We consider the challenges and implications of controlling for school contextual bias when modeling teacher preparation program effects. Because teachers are not randomly distributed across schools, failing to account for contextual factors in achievement models could bias preparation program estimates. Including school fixed effects controls for school environment by relying on differences among student outcomes within the same schools to identify the program effects, but this specification may be unidentified. Using statewide data from Florida, we examine whether the inclusion of school fixed effects is feasible, compare the sensitivity of the estimates to assumptions underlying for fixed effects, and determine what their inclusion implies about the precision of the preparation program estimates. We discuss the implications of our results on the feasibility, precision, and ranking of programs using the school fixed effect model for policy makers designing teacher preparation program evaluation systems.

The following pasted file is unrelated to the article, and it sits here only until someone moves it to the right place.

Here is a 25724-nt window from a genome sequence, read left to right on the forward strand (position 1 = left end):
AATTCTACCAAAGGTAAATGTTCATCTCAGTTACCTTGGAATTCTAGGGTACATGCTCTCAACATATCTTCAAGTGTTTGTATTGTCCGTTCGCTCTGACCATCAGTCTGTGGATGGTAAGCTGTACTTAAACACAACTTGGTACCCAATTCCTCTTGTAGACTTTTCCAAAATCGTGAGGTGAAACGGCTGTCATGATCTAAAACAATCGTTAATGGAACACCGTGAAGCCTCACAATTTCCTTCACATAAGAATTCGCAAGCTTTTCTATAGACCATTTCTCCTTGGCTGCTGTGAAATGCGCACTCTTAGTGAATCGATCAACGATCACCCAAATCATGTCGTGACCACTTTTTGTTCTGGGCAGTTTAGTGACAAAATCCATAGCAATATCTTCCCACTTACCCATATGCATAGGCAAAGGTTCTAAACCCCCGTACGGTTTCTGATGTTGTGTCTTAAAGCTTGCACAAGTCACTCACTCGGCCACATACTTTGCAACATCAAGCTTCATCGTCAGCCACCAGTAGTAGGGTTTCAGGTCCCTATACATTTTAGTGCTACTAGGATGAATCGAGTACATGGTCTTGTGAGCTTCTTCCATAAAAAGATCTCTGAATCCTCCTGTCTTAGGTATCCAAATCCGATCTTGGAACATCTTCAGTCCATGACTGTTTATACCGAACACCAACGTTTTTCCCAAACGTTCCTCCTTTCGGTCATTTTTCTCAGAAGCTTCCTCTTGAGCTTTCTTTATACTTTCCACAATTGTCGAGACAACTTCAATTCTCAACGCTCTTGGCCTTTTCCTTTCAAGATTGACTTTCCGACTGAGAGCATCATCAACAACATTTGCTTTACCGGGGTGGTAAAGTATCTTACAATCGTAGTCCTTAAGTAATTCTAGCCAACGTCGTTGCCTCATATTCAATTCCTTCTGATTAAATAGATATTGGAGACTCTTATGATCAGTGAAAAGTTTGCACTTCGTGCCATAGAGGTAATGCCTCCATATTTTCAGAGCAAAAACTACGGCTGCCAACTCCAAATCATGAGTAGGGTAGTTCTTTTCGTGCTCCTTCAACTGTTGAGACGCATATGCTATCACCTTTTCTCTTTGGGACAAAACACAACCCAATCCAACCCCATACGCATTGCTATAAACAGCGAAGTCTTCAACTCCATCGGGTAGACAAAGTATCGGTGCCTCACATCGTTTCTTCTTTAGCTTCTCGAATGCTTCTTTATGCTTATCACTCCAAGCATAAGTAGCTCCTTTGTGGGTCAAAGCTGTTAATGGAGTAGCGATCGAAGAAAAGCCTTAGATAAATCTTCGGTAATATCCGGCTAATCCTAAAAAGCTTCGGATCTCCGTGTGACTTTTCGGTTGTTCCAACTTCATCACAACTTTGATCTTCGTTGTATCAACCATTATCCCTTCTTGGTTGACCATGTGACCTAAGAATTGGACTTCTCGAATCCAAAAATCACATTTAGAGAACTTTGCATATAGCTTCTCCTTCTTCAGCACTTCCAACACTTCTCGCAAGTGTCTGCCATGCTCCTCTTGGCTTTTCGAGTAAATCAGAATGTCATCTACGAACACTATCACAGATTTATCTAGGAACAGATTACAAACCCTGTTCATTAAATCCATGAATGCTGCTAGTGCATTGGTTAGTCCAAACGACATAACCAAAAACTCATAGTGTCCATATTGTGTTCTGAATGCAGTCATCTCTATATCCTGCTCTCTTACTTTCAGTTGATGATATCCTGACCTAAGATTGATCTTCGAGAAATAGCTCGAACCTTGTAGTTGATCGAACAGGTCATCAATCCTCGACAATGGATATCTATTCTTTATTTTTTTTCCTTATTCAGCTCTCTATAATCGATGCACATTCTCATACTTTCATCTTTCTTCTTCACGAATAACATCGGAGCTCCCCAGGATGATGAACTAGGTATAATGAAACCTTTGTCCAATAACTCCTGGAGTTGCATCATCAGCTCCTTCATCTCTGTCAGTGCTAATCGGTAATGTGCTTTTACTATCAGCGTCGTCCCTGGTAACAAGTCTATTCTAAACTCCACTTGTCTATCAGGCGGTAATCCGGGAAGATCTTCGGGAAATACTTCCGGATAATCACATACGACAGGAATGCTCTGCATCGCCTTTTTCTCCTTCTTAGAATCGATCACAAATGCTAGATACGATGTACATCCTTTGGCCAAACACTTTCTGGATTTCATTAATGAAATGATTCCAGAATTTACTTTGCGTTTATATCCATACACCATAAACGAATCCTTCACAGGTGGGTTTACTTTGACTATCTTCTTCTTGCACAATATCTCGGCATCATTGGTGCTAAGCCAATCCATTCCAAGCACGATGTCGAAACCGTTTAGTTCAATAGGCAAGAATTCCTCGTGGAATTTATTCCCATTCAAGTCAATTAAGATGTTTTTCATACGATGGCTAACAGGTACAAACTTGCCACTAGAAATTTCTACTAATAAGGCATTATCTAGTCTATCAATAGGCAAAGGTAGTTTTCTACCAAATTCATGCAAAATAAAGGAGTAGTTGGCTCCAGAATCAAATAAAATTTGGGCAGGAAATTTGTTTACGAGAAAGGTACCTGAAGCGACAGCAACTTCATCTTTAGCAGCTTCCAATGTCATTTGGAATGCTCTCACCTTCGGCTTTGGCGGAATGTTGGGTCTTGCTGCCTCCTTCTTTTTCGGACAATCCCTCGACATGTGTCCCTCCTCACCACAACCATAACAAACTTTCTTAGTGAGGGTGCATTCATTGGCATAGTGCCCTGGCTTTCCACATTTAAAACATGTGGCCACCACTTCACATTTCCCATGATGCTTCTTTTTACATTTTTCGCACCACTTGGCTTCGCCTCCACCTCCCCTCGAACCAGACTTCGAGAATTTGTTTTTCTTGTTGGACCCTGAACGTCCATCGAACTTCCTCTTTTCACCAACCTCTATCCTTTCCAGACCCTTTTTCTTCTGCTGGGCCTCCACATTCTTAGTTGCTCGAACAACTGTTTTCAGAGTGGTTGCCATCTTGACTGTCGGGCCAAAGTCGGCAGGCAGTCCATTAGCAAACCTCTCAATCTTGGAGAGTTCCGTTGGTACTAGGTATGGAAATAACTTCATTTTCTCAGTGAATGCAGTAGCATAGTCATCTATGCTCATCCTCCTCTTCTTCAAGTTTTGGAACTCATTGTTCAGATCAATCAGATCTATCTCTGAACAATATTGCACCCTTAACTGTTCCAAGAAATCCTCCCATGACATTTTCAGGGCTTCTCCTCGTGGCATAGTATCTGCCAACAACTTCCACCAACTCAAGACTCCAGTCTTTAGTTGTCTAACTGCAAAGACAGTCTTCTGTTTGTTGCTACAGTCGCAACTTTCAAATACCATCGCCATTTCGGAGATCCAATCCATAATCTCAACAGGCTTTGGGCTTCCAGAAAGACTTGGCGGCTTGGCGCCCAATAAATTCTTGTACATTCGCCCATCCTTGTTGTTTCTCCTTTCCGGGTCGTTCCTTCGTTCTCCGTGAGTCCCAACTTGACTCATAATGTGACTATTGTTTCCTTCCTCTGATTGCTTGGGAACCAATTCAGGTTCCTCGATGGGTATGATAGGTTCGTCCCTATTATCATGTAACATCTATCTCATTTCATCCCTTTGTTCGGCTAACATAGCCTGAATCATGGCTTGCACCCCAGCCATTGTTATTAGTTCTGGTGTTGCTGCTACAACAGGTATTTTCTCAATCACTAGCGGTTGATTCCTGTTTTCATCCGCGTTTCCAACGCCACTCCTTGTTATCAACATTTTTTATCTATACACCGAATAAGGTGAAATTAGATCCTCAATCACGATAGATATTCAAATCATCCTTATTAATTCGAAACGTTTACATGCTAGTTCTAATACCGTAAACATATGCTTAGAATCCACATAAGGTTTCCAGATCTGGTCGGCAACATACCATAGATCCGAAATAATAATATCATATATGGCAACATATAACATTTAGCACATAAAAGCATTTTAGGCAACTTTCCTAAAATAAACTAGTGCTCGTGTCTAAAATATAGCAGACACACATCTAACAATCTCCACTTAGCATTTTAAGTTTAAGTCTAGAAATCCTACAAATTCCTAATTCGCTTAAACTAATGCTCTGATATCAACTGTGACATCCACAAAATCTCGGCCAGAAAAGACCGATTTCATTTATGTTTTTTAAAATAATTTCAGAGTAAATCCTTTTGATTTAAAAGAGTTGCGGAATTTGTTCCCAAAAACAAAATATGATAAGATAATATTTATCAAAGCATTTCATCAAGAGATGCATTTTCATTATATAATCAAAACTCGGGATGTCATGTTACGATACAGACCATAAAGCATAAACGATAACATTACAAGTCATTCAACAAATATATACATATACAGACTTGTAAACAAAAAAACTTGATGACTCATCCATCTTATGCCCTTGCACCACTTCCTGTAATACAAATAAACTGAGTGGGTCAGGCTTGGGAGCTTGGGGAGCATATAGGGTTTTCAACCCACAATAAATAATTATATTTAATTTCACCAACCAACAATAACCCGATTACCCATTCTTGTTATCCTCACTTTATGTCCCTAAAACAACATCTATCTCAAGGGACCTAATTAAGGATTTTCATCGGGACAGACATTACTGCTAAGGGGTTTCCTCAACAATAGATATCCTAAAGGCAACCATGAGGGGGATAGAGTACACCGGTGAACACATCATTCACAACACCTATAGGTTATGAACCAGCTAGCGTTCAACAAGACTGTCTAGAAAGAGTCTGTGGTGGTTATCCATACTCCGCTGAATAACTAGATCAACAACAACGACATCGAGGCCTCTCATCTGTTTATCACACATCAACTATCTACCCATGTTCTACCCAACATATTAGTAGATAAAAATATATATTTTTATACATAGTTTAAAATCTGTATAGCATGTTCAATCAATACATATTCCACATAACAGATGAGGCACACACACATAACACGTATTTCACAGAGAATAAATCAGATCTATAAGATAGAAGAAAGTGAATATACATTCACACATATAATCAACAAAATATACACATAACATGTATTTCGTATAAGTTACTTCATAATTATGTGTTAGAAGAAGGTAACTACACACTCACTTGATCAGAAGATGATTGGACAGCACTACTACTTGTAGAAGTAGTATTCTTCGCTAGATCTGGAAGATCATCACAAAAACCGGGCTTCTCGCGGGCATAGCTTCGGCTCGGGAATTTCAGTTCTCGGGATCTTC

On 17 February 2009, President Obama signed into law the American Recovery and Reinvestment Act of 2009. This historic legislation included $4.35 billion for the Race to the Top Fund (RTTT), a competitive grant program designed to reward states that are demonstrating success in raising student achievement scores and developing effective teachers and principals. The selection criteria included a provision on improving the effectiveness of teacher and principal preparation programs. Specifically, it awarded points to states based on “[t]he extent to which the State has a high-quality plan and ambitious yet achievable annual targets to link student achievement and student growth data to the students’ teachers and principals, to link this information to the in-State programs where those teachers and principals were prepared for credentialing, and to publicly report the data for each credentialing program in the State” (USDOE 2009, p. 10). Following the announcement of RTTT winners, in September 2011 the Department of Education released the Obama Administration's plan for teacher education reform and improvement (USDOE 2011). This comprehensive agenda describes the disbursement of federal money in three areas: institutional reporting and state accountability, reform financing of students preparing to become teachers, and targeted support to institutions that prepare teachers from a diverse background. States will be provided funds to identify top-tier and low performing teacher preparation programs based on three outcome measures: student learning growth, job placement and retention, and customer satisfaction survey results. In highlighting the goals of the new initiative, Secretary Arne Duncan indicated in remarks at the Education Sector Forum that “[a] good feedback loop and accountability system would reward high-performing teacher preparation programs and scale them up. It would help programs in the middle of the spectrum to self-correct and improve. And it would support states to reshape low-performing programs or eliminate low-performers that fail to improve over time, even after receiving help.”1 A persistent and unresolved concern with the value-added models (VAMs) that are proposed for evaluating teacher preparation programs is the existence of contextual effects of the schools where the teachers teach.2 Because teachers from any one preparation program are hired in more than one school, the growth in student achievement associated with the preparation program will come from various sources (Boyd et al. 2009). In addition, new teachers are not randomly distributed across schools within the state. For example, there is anecdotal evidence from other states that schools tend to hire teachers from local preparation programs, suggesting there is a geographic clustering of program graduates. If, in addition to geographic preferences in hiring decisions, student ability is not evenly distributed across schools, then failing to account for school contextual factors could bias preparation program estimates. In this paper we focus on the feasibility and implications of controlling for school contextual factors when comparing teacher preparation programs.3 Policy makers may wish to remove the differences in schools when comparing teacher preparation programs using student growth measures. One method to overcome observed differences in schools is to include school characteristics in the VAM. An alternative specification of the VAMs that overcomes unobserved differences in school context includes school fixed effects. With school fixed effects, comparisons among teachers from different programs are made within schools. School fixed effects may be desirable in preparation program models because they control for unobserved factors that are potentially correlated with school quality. It is important to understand, however, whether the inclusion of school fixed effects is feasible in this setting, what the sensitivity of the estimates to underlying assumptions for fixed effects are, and what their inclusion implies about the precision of the preparation program estimates and the resulting rankings of preparation program effectiveness. When fixed effects are included in a regression, a primary concern is whether these coefficients are identified. Preparation programs not directly sharing teachers in schools can still be compared indirectly, as long as there is some linkage with teachers from other programs that teach in the same school. However, if preparation program graduates are not sufficiently mixed across schools, this type of estimation is not feasible. Identification depends on the time horizon of the data being used to estimate program effects. In the simplest case, a cross-section of recent graduates and the schools in which they end up teaching may be used, which could provide single-year estimates of program effects. This ensures that programs are being compared based on graduates teaching in the same school at the same point in time. This also limits the ties between programs, however, as many schools may not have recent graduates from multiple programs teaching there during any one school year. Alternatively, one can use a multi-year window of successive cohorts of graduates and estimate average program effects over a longer time horizon. Increasing the length of the window increases both connectivity of preparation programs and the power to discern among them, but requires time invariance of model parameters. Even when the time horizon of the data permits the inclusion of school fixed effects in the model, the extent to which the estimation relies on the indirect linkages of preparation programs needs to be considered. The inclusion of school fixed effects assumes homogeneity of effects, namely, that the teachers and schools that create ties among the preparation programs do not have different effects than other teachers or schools in the state. The larger the reliance on indirect linkages, the more sensitive are the assumptions regarding the homogeneity of effects. In addition, indirect linkages can make estimates imprecise, with the potential for significant variance inflation. To understand the implications of the homogeneity assumption we use tools from social network analysis to identify the key teachers and schools creating direct links in our preparation program/school network and we consider whether these teachers and schools are representative of teachers and schools throughout the state. Another consideration for evaluating preparation program effectiveness is the sample of teachers to include in the analysis. In order to separate the effect of the preparation program from other factors, it may be desirable to restrict the sample to recent graduates of the preparation program. Including school fixed effects with only inexperienced teachers can greatly reduce the sample used to estimate the program effects, however, which can result in variance inflation of program effects. Although including experienced teachers in the modeling can help make the analysis feasible and may be more desirable from a policy perspective, this specification may falsely imply that the preparation program effect is constant for all levels of teacher experience. This paper uses a case study of elementary school teachers and their preparation programs from the state of Florida in 2000–04 to explore the feasibility, underlying assumptions, variance inflation, and sampling choice implications of controlling for school context in the estimation of preparation program effects. We examine whether the school fixed effect parameters are identified and the difference in the precision of the program estimates under different modeling choices. We also consider whether program estimates with school fixed effects are biased due to violations of the assumptions underlying the fixed effect specification and the implications of restricting the teacher sample to inexperienced teachers. We then estimate three specifications of student achievement growth models: no school controls, school covariates (such as percent black and percent free lunch), and school fixed effects. Using the estimated program effects, we rank the preparation programs in order of effectiveness, and examine the sensitivity of the rankings to the modeling choices. Our findings indicate that although there is some regional clustering of program graduates, new teachers from many programs are hired by schools across the state of Florida. Therefore, school fixed effects can be included in the student achievement model as long as three or more years of data are used in the estimation. However, we find evidence that schools and teachers integral to connecting preparation programs are different from the average within the state, with disproportionately larger Hispanic and immigrant populations in schools and more Hispanic teachers. These differences in the schools and teachers that identify the estimates challenge the plausibility of the homogeneity assumption required by the fixed effects estimation. Importantly for policy makers, we find that the rankings of preparation programs’ effectiveness are sensitive to the inclusion of school fixed effects. When comparing the ranking quartiles of preparation programs with and without school fixed effects, we find significant changes to the programs that are ranked in the top and bottom quartiles under different specifications. For example, regardless of our sample restrictions, we find at least one preparation program that is ranked in the bottom quartile of rankings without school fixed effects and the top quartile of rankings with school fixed effects. The quartile rankings of preparation programs are more stable across the specifications for low performing programs as compared to top-tier programs. Finally, we find that including school fixed effects results in less precise preparation program estimates. Even with a five-year window there is significant variance inflation due to the inclusion of school fixed effects. The variance inflation grows rapidly as we shorten the window for estimation to one or two years, primarily because many more graduates teach in schools with graduates from a single program and thus do not contribute to program estimates in models with school fixed effects. Including experienced teachers in the estimation sample has an effect on the variance inflation for some preparation programs. Based on these results, we argue that states will need to choose among three options for modeling preparation program effectiveness, each with its own drawbacks. The first option is to estimate models without school fixed effects and make conclusions about preparation programs that may be sensitive to the model's untestable assumption of no school contextual effects. Alternatively, if school covariate data are available, states should consider an approach that controls for observable school characteristics. This may mitigate bias from nonrandom assignment of program graduates to schools but does not account for unmeasured school conditions that can impact job placements and estimates of the productivity of program graduates. Finally, states could choose to estimate models with school fixed effects that take into account both measured and unobserved time-invariant school characteristics. This may require relying on a small and atypical set of schools and teachers to identify the models which yield much less precise estimates. It is unclear which of these three approaches will yield estimates with the smallest mean square errors and the least bias. States may need to describe the uncertainty of the model they use but this could weaken the utility of estimates. Without clear evidence for or against contextual effects and the sensitivity of conclusions about programs like we found in Florida, states may need to reconsider if this approach alone can provide useful information about preparation programs. The remainder of the paper is organized as follows. First, we review previous studies that have compared teacher preparation programs on the basis of the outcomes of the public elementary and secondary students taught by their graduates. Second, we present the VAM and the exploration of the data regarding the feasibility and suitability of the school fixed effect estimation. Next, we present the preparation program effectiveness estimates under alternative model specifications and, finally, we conclude with a summary and discussion of our findings. Due in large measure to extensive data requirements, there are only a handful of existing studies that have attempted to link value-added measures of teacher performance to the preparation programs from which the teachers graduated. These include studies of teachers in seven states: New York, Florida, Louisiana, Kentucky, Texas, Missouri, and Washington. These studies have dealt with the problem of school contextual effects in different ways. In their study of New York City public school teachers, Boyd et al. (2009) include school fixed effects in their model. They do not discuss the implications of this choice in terms of the overlap of program graduates in schools or the impact of school fixed effects on the precision of their estimated program effects. They find considerable variation in teacher value-added across preparation programs but do not provide standard errors of these effects. Sass (2008) and Kukla-Acevedo, Streams, and Toma (2009) also include school fixed effects in the achievement models they use to estimate preparation program effects in Florida and Kentucky, respectively. Sass estimates models with and without school fixed effects and finds that the magnitude and significance of estimated program effects are very sensitive to this choice. Although specific estimates are quite variable, in general the effect sizes of programs tend to be larger in absolute value and standard errors smaller when school effects are not included in the model. This suggests that either differences exist among program graduates teaching in different schools or that school indicators are correlated with program indicators, and including school effects increases the variance of estimates. The work of Kukla-Acevedo, Streams, and Toma (2009) illustrates many of the practical difficulties in conducting a value-added based assessment of teacher preparation programs. Because of data limitations, their analysis focuses on three preparation programs (A, B, and C), and eleventh grade math teachers in just three of Kentucky's 125 school districts. In one district, two-thirds of eleventh grade math teachers were graduates of institution A, and none had received a degree from institution C. In the second district, a plurality of teachers came from institution C and none from A, whereas the third district hires most of its teachers from institution B, and none from A. This extreme geographic clustering of teachers means there is little chance that teachers from some program pairs will be teaching in the same schools and great potential for contextual effects bias to exist. The lack of overlap among graduates also increases the variance inflation due to the inclusion of school effects. Perhaps as a result, the authors found no significant program effects. Noell and co-authors, in their studies of teacher preparation program effects in Louisiana (Noell et al. 2009; Gansle et al. 2010) take a different course when faced with the possibility of regional separation of graduates from different preparation programs. These authors exclude school fixed effects and include school-level aggregate student demographics and prior achievement in the models instead. They find few significant differences among programs. If these aggregates proxy for all the school contextual effects, then they have found an efficient way to remove potential bias from contextual effects; otherwise, their estimates may be biased. Mellor et al. (2010), in their study of University of Texas teacher training programs, also excluded school fixed effects from the models and included a school effectiveness measure (based on school-wide test performance growth) and district indicators instead of school fixed effects because of limited overlap of program graduates in schools. Koedel et al. (2012) examine teacher preparation programs in Missouri, and present results for models with school fixed effects, school covariates, and without school fixed effects. Across model specifications they consistently find small to no differences in teacher preparation program effectiveness. They note that existing studies overstate the significance of teacher training effects by not appropriately accounting for the clustering of teachers within program. Finally, Goldhaber and Liddle (2012) use district and school covariates and fixed effects to examine the impact of teacher preparation programs in Washington state on the effectiveness of teachers trained within the state. Compared with out-of-state trained teachers, the effectiveness of within-state programs is relatively stable across the model specifications. Clearly, controlling for school contextual effects is a concern when using VAMs to assess teacher training programs. Understanding the implications of including controls for school contexts will be useful in future attempts at such modeling, such as those to be conducted by the Race to the Top winners. Eleven states and the District of Columbia were announced as winners of RTTT funds on 24 August 2010. As one of the winners of the competition, the state of Florida will receive$700 million, impacting over 2.6 million students and over 180,000 teachers in 4,250 schools.4 To meet the requirements of RTTT, Florida will be linking student achievement growth to the preparation program where the students’ teachers were trained for the purpose of evaluating these programs.5